Diplomacy and International Treaties

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Diplomacy and International Treaties

Diplomacy and International Treaties:

Two very important treaties resulted from dé­tente in the late 1960s and early 1970s. The first was the ABM Treaty or SALT I (Strategic Arms Limita­tions Treaty) in 1972. This treaty, still in force, restricts in general the development of sea-based, air-based, space-based or mobile land-based ABM sys­tems. In a special article, the treaty notes the limiting of deployment of ABM systems to two sites with no more than 100 launchers each. Diplomacy and international treaties research is conducted. Later on, and due to further implications of détente, the two par­ties were able to annex the Protocol of 1974 which further limited the deployment of ABM systems to a single area with no more than 100 launchers.[1] How­ever, the major disadvantage of the treaty was that it called to the reduction in the increase of arma­ment, but it did not deal with the actual elimination of arms. Nevertheless, it remained a major break­through on the issue of disarmament.

Agreement on Prevention of Nuclear War 1973

Equally important was the Agreement on the Pre­vention of Nuclear War of 1973, under which the two sides agreed to make the removal of the danger of nu­clear war and of the use of nuclear weapons an objec­tive of their policies and to make all efforts to­wards guaranteeing stability and peace. This Agree­ment is still in force.[2]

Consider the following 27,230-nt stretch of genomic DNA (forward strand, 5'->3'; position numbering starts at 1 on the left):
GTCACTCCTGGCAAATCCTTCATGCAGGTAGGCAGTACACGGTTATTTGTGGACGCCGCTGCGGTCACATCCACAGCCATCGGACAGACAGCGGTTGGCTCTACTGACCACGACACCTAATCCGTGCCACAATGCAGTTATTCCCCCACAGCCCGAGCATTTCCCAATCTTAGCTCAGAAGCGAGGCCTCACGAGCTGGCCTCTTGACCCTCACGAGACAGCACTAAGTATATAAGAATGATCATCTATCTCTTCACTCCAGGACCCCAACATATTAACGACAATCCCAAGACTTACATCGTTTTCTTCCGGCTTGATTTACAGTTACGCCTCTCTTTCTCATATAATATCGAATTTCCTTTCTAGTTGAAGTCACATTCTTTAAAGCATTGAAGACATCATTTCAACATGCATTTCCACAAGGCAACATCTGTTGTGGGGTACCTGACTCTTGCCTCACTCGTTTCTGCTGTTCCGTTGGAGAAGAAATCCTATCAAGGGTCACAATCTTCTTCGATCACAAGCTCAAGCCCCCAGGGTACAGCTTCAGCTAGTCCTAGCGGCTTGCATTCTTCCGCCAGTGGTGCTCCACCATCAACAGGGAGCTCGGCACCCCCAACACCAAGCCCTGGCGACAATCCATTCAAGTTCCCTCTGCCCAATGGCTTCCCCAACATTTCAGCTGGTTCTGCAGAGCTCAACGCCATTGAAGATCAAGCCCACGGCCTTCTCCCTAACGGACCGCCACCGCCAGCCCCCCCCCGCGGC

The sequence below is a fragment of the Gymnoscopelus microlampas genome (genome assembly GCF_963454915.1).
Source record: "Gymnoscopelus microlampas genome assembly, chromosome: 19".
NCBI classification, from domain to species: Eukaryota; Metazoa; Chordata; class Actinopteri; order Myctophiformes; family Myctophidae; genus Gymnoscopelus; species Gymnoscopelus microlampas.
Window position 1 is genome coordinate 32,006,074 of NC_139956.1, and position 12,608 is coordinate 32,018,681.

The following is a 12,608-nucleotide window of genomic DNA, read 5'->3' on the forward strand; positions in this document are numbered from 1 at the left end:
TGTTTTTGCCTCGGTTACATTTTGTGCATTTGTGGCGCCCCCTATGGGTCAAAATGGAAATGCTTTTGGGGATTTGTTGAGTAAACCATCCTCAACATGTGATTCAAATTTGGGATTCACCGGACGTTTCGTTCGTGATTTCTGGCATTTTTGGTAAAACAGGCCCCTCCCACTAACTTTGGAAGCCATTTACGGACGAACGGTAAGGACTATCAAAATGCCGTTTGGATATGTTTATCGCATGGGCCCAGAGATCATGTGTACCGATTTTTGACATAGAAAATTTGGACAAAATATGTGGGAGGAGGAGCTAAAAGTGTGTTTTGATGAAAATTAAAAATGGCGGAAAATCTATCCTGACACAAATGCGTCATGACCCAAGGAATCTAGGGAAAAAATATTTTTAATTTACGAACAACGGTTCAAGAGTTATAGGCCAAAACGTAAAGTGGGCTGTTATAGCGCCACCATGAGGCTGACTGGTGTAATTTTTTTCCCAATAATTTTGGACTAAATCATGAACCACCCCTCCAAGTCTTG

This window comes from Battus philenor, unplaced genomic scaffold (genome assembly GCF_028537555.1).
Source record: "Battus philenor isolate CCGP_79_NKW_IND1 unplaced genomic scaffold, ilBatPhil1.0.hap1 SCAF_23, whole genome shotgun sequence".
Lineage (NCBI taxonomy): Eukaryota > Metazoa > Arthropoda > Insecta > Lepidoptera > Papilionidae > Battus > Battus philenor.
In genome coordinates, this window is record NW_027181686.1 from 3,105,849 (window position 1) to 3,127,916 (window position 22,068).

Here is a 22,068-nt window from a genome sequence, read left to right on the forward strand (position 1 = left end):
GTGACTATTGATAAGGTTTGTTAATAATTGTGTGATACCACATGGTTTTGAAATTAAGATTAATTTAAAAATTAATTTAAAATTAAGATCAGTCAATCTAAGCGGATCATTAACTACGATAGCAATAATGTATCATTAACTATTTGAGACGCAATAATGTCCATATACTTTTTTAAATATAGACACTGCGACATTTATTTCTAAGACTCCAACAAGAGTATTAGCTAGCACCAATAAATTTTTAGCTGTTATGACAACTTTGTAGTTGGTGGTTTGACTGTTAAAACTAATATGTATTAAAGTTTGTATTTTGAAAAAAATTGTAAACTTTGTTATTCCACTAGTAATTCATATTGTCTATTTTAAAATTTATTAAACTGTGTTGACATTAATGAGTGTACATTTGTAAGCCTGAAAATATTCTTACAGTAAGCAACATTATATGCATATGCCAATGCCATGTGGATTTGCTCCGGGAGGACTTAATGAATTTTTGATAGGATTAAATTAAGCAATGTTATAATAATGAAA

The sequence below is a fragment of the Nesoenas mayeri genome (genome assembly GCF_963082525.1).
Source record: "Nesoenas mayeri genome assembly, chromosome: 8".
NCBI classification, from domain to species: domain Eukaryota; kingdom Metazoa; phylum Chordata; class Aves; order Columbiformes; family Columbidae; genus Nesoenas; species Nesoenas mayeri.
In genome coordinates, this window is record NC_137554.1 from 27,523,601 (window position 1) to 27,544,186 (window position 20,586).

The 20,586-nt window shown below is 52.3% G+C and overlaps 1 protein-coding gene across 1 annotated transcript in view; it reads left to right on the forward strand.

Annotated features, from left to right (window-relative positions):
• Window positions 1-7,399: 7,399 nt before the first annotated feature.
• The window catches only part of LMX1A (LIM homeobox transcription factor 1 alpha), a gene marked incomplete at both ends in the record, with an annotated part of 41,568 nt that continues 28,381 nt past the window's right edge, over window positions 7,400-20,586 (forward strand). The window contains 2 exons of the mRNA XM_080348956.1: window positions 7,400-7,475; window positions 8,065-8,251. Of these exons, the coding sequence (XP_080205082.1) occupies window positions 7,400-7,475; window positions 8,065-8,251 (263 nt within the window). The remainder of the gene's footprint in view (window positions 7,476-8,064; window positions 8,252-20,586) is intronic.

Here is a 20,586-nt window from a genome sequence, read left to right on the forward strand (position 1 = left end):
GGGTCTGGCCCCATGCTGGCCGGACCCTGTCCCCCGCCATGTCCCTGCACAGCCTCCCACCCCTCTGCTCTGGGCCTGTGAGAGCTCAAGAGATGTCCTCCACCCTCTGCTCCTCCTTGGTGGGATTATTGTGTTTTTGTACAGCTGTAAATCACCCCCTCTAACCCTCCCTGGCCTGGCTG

One way or another, the détente period which lasted for another two or three years was very bene­ficial. At least it enabled world nations to feel somehow relieved from the fear of a nuclear war which could break out at any time. It also showed the im­portance of cooperation between East and West in or­der to maintain international peace and stability.

SALT II

This honeymoon, however, was not to live for long. The second round of talks on the Anti-Ballistic Missile Systems known as SALT II was signed in 1979. It established limits on the number and types of strategic nuclear delivery vehicles. However, this treaty never entered into force, and for the next eight years, the Cold War would return to be the ma­jor political strategy between the East and West.[3]

Reagan’s administration established its foreign policy upon the basis of arms race and deterrence. The Star War strategy, as it was called, aimed at keeping the US ahead of the USSR in arms race, and in preventing the spread of communism in any areas of the world. The leftist Sandinista revolution in Nica­ragua in 1979 was the beginning of a new phase of tension between the two major powers. American fears of a new Cuba left no chance for a détente in rela­tions.

Moreover, the hostile Iranian Revolution made it clear to the US administration that the US was going to face new challenges that could only be faced with a strong deterrence policy based on and supported by arms race.

Détente also made it possible for the two superpowers to accomplish another important achievement under the auspices of the UN, namely the first Strategic Arms Limitations Talks (SALT I). These talks led to the 1972 Anti-Ballistic Treaty (ABM) Treaty which restricts the development of sea-based, air-based, space-based or mobile land-based ballistic missiles. Special provisions in the Treaty aimed at limiting the deployment of ABM by the US and the USSR.[4] However, the major disadvantage of the Treaty was that it called to the reduction in the increase of armament, but it did not deal with the actual elimination of arms. Yet, it remained a major breakthrough on the issue of disarmament.